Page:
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What had Feynman meant when he told nobody understands Quantum mechanics? What do we mean by understanding Quantum mechanics?

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  • $\begingroup$ Understanding QM means understanding it! It is a fundamental concept in physics describing the nature of energy and behaviour of particles accurately at the smallest scale. It describes events based on probabilities. $\endgroup$ – exp ikx Apr 24 at 6:39
  • $\begingroup$ is wavefunction real? $\endgroup$ – user6760 Apr 24 at 8:13
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I read the two existing answers (Anna; Valter Moretti) and I judge that whereas they are saying some correct things, they are not identifying correctly the issue which Feynman was pointing out.

The situation is that with quantum theory we have a very well-defined and detailed prescription for calculating, correctly and precisely, what a vast range of phenomena are like. In this sense we understand quantum mechanics very well. Feynman knew this as much as anyone. But he also knew that it is very hard, perhaps impossible, to present quantum theory in the style of `here is the state of the system at some initial time, here is the equation describing the evolution, and consequently here is the state of the system at some final time'. The formalism doesn't fall into that neat separation, and nor is there any other straightforward picture for the type of evolution it describes.

For example, in the calculation method famously associated with Feynman (the path integral approach), the integrals tell you the value of a quantum amplitude such as $$ \langle B | A \rangle $$ where $A$ could be some initial state of affairs (e.g. particles located at some given places, or having some given momenta and spin etc.), and $B$ some final state of affairs. The modulus-squared of this is (proportional to) the probability for that process. But the problem is that the further evolution of the system might involve a quantum superposition of state $B$ with some other possibility $C$. If this happens then one cannot say the process $\langle B | A \rangle$ happened on its own; one can only say that it is part of a larger process.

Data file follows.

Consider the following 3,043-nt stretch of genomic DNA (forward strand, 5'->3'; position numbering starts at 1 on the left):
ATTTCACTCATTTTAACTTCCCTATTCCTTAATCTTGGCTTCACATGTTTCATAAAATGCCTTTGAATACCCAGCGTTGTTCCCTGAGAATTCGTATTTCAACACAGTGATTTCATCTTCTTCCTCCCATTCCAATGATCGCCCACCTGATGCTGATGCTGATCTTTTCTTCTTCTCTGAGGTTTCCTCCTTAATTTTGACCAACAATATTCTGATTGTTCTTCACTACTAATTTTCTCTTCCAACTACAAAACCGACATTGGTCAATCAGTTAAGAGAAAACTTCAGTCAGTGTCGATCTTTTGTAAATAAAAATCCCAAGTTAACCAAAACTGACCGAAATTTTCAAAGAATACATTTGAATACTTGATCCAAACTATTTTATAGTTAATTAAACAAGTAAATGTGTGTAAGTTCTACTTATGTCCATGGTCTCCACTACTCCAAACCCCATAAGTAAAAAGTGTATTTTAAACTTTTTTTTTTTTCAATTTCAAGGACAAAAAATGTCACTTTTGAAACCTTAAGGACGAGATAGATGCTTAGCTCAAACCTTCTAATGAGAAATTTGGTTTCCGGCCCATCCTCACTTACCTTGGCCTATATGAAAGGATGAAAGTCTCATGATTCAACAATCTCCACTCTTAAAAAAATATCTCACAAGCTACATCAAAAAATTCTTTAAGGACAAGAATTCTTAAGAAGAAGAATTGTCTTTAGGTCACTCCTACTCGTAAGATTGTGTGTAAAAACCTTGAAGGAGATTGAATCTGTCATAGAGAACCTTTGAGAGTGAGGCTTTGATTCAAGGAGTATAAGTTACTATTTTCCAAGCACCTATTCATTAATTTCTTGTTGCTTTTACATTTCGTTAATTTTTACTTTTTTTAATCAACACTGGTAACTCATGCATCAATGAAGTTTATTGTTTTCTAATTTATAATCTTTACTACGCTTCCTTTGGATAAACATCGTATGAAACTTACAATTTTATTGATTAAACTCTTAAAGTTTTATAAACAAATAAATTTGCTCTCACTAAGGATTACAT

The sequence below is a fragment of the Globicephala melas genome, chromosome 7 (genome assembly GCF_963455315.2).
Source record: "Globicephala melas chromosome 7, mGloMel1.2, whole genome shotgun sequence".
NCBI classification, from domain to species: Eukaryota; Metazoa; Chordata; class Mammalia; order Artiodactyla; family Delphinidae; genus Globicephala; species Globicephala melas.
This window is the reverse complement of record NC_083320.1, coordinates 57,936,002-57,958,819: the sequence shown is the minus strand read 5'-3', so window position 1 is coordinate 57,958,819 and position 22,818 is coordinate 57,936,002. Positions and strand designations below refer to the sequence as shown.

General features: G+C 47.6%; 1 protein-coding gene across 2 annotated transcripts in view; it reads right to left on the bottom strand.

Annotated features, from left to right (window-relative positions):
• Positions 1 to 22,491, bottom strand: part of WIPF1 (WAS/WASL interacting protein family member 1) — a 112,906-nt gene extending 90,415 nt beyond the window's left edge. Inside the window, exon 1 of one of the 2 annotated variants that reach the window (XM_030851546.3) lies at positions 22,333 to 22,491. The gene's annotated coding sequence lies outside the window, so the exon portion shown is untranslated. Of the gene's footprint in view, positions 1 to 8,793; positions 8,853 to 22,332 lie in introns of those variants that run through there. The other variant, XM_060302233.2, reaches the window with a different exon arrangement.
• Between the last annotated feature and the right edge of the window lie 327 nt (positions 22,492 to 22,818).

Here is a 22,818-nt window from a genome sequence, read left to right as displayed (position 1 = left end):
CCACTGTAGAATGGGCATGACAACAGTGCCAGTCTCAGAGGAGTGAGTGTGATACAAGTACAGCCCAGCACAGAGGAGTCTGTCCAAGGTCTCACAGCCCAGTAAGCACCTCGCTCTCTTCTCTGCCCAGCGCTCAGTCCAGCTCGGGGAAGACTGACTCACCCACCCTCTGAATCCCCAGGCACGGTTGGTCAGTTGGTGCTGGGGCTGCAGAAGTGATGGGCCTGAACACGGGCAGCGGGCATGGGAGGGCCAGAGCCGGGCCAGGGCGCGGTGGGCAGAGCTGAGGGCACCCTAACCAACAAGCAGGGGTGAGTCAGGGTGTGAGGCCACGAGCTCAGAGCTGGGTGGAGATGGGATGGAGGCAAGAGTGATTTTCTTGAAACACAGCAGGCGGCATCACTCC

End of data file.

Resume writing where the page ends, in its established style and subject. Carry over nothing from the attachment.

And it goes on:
Thus one is led inexorably into the much-written-about puzzles of exactly what words like "measure" or "observe" mean. Also Bell's inequality indicates the impossibility of describing quantum systems as if each one can be characterized by a set of physical parameters local to itself. This hints at a rather subtle limit to the concept of reductionism, but one should be careful not to overstate that limit. In short, it was these sorts of questions that Feynman was alluding to in his comment.

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  • $\begingroup$ I agree that I overlooked the problem of measurement in my answer (though I am not sure that Faynman referred to it in his statement). Regarding locality and non-contextuality, I simply included the former in the standard formulation of classical mechanics and the latter in the use of a classical probability theory, agaiin proper of classical mechanics (in place of the quantum probabilty relying on a non-Boolean theory). $\endgroup$ – Valter Moretti Apr 24 at 9:05
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What had Feynman meant when he told nobody understands Quantum mechanics ? What do we mean by understanding Quantum mechanics?

He probably meant that there is no inherent in our classical physics training, intuitive expectation of the behavior of matter in the quantum framework.

In the classical framework, we understand why the apple falls, once we know the force of gravity, and the behavior of all projectiles is easily understandable and intuitievely predictable. This is not true in the quantum mechanical framework.

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He certainly meant understandable in terms of principles of classical mechanics (points of matter with masses, subjected to forces in a three-dimensional Euclidean space and satisfying deterministic evolution laws), since we understand very well quantum mechanics. That is evident from the fact that nowadays most technology is strongly based on QM so we can handle practically and, before, theoretically all notions and theoretical constructions of the quantum world. Exactly as we do with classical physics. In that sense we understand both.

The idea that classical physics is more understandable is an illusion in my opinion: we are only much more familiar with it and its theoretical description than quantum physics and relativistic physics.

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